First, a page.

And then you can see all I have to do is get a wrench

and turn this guy here.

And let me get it right there for you to see.

So all I need is this wrench here,

which doesn't fit, does this side?

No, wait just one minute.

Okay, yes.

All right, so all I do is I take my wrench

and just turn it like that.

See, let me just take it off and show you

because I really have it loose,

you just take the wrench and you keep turning it

and you can see how it slowly pulls the nut

with the sleeve right off of the pipe.

It really is that easy.

Now of course here, you're going to be using

your small wrench and adjustable wrench or whatever,

or fixed or you can use this one, this side

of the rigid all in one wrench fits it perfectly.

I will put a link to this wrench down in the description

so you can check it out.

It's probably one of the best things ever.

I use this so much in plumbing,

because it's designed to fit everything,

all of your valves and the toilet,

you know the toilet hose as well,

to secure the toilet hose onto the valves.

But see how this screws this off right there.

it's just that quick and that easy.

There's another tool that I use.

Okay, so here's another tool I use,

it does the same very similar type thing here.

So it looks like this.

So you take this and it fits over the pipe.

And it screws into the big nut there.


So once I have that screwed into the big nut,

and it's nice and tight, what I then do is

I get a socket with a ratchet and put it right here

and just click click click, just keep turning it

and turning it and you'll see what's happening.

See how it slowly draws the nut right off of the pipe

with the sleeve, it just pushes it against the sleeve.

So that's a much better mechanical advantage

than this other stupid thing.

This is probably one of the worst designs ever.

I'm quite surprised really at Husky that they would

put out a tool like this.

I mean, this thing is just horrible.

And it hurts your hand to even use it.

These other two here are nothing, okay?

Now yeah, this is a lot cheaper.

It's 10 bucks.

But what good is it when it doesn't even work

on most of the sleeves that you're going to be pulling off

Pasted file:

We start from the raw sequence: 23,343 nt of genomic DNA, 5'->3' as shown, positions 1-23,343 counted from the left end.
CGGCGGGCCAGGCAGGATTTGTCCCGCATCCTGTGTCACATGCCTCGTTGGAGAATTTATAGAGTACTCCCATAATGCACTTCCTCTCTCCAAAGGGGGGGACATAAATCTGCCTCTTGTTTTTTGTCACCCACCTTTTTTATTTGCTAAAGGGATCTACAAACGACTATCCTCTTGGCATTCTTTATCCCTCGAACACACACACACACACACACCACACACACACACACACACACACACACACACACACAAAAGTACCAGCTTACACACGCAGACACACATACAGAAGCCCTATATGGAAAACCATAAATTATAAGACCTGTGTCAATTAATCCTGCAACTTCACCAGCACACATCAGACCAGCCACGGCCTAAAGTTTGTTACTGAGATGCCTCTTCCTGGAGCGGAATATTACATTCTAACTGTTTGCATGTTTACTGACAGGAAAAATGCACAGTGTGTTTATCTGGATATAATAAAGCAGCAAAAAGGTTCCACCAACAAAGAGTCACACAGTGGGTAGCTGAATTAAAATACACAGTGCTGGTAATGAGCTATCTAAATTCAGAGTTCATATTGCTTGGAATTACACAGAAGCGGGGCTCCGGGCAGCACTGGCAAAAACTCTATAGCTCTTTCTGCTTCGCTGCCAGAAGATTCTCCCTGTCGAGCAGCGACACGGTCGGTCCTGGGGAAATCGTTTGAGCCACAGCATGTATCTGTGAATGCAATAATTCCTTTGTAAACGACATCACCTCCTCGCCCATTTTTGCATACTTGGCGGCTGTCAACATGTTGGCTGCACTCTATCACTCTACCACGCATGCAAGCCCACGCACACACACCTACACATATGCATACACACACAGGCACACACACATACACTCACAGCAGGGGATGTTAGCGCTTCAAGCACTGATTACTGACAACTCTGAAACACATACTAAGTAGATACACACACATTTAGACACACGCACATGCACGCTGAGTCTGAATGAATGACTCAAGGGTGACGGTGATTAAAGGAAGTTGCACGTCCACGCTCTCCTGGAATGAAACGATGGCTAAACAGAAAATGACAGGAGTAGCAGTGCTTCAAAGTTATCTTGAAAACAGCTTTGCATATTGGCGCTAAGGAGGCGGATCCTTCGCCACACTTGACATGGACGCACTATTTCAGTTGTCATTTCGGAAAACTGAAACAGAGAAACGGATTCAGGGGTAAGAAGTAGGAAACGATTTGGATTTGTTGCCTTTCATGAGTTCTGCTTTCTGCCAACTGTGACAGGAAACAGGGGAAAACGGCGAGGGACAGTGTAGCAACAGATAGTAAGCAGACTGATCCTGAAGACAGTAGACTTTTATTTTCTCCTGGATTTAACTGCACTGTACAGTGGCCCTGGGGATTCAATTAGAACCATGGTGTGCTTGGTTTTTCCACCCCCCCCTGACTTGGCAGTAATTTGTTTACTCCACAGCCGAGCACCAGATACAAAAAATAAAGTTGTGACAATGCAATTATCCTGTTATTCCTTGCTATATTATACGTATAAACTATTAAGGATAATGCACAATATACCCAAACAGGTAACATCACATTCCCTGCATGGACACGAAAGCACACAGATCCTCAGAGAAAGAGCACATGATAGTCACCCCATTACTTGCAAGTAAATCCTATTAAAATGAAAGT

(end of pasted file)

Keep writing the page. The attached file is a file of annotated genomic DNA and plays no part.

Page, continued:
because let me tell you something.

Now what I showed you here was just so easy,

I could do it with my hand.

But remember when these are compressed on,

and they're on there for 30 years,

and corroded and the pipe has maybe got green and corrosion,

that thing's not coming off,

it's like permanently cemented on there.

And you need something that's real aggressive

that goes old school on that, like this,

it's a simple case of push and pull at the same time.

And this is a much easier mechanical advantage,

the ability to use a wrench and the screw

that you know it's using the the threaded screw

that slowly like a warm drive almost

it just slowly drives it up.

So that's why we don't recommend you use this thing,

save yourself the agony and don't bother.

All right, so we'll take another look here at all of our new

enemies and hopefully some new friends over here.

And we'll put a link down on the description here

in the video description to all of these newer tools here.

So that if you want to go buy any of them from Amazon,

you can and just remember we get a little bit of commission

from Amazon when you buy through our links.

That's what supports our channel,

gives us a little bit of income.

And that's what allows us to keep continuing

bring you these useful videos.


So we appreciate your support on that.

And we hope you enjoyed this video and if you have

please give us a thumbs up down below.

Be sure to hit that subscribe button down below

and hit the bell icon next to it that way you'll be alerted

every time we upload a new video because believe me folks,

you don't want to miss a single one of our videos

on situations like this, tool reviews,

we go into the stores, we find you the best deals

that are currently going on,

we give you home renovation tips, bathroom renovation tips,

all sorts of engineering disaster information.

And that's it for this time, folks.

Thank you for joining us.

We'll see you on the next one.

(upbeat country music)

The Description of 4 Plumbing Parts/Tools You Should NEVER Use. NO Plumbing Fails